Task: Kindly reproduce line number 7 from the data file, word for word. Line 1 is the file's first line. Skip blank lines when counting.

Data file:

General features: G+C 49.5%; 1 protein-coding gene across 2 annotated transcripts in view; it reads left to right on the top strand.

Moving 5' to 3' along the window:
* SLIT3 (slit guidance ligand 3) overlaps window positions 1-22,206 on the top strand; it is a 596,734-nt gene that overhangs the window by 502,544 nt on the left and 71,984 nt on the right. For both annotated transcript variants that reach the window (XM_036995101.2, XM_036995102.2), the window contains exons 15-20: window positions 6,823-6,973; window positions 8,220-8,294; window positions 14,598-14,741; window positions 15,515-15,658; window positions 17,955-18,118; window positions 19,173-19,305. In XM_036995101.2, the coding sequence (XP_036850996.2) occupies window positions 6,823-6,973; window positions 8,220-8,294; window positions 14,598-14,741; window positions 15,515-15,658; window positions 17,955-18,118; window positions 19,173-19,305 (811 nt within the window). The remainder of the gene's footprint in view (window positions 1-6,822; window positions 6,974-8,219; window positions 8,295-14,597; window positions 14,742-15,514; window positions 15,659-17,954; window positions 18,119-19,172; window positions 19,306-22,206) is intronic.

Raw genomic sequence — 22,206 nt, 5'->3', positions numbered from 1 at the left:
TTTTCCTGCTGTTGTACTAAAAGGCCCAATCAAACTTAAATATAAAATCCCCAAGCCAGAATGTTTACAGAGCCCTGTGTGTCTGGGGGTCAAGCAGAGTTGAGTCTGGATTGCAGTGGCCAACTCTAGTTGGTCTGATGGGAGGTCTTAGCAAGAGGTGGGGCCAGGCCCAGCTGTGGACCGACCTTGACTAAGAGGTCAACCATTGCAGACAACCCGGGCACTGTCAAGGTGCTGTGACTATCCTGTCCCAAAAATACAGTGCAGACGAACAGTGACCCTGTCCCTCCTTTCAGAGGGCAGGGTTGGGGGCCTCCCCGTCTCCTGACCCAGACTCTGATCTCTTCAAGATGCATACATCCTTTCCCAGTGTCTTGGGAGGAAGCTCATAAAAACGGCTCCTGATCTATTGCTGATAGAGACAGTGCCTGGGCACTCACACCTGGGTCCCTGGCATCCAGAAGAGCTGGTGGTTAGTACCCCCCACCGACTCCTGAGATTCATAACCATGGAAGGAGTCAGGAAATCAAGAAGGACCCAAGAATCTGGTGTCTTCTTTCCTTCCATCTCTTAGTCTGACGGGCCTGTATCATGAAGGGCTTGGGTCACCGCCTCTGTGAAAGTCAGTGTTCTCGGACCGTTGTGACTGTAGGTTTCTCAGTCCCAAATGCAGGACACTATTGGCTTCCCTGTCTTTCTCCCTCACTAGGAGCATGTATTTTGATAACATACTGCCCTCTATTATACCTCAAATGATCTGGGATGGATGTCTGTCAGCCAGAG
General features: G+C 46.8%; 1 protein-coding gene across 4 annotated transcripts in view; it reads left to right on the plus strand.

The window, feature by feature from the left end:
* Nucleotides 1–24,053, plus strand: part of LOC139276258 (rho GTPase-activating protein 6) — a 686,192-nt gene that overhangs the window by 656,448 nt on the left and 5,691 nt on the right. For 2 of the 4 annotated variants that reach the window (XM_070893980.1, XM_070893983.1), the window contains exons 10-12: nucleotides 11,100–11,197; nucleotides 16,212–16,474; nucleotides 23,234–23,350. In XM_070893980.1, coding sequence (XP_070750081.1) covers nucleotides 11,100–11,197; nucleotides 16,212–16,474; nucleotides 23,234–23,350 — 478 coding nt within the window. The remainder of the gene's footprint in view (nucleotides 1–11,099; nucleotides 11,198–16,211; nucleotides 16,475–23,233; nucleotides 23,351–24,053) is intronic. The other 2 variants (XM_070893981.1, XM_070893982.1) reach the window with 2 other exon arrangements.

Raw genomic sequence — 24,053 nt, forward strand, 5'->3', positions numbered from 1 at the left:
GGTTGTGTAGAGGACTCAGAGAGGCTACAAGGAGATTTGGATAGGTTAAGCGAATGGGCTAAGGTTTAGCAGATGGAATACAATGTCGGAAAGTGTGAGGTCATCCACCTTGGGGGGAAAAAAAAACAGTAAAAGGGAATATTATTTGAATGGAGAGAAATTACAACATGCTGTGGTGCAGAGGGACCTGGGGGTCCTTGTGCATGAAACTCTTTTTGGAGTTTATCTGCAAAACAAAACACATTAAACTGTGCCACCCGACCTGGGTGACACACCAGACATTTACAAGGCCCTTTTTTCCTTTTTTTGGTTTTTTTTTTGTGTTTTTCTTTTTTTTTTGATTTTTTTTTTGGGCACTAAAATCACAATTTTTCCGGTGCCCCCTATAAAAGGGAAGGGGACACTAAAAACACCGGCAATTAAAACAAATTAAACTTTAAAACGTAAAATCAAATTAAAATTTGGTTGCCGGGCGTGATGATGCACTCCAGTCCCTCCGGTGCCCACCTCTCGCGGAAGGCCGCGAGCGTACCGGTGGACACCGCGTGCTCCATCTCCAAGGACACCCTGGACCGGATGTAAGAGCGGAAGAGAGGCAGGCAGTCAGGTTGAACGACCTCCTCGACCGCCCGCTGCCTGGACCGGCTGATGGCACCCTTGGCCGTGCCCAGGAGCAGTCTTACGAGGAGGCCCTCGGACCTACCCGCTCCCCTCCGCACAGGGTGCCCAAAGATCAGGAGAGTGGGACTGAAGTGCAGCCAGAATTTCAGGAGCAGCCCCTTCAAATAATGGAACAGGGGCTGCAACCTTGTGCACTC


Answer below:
The window, feature by feature from the left end: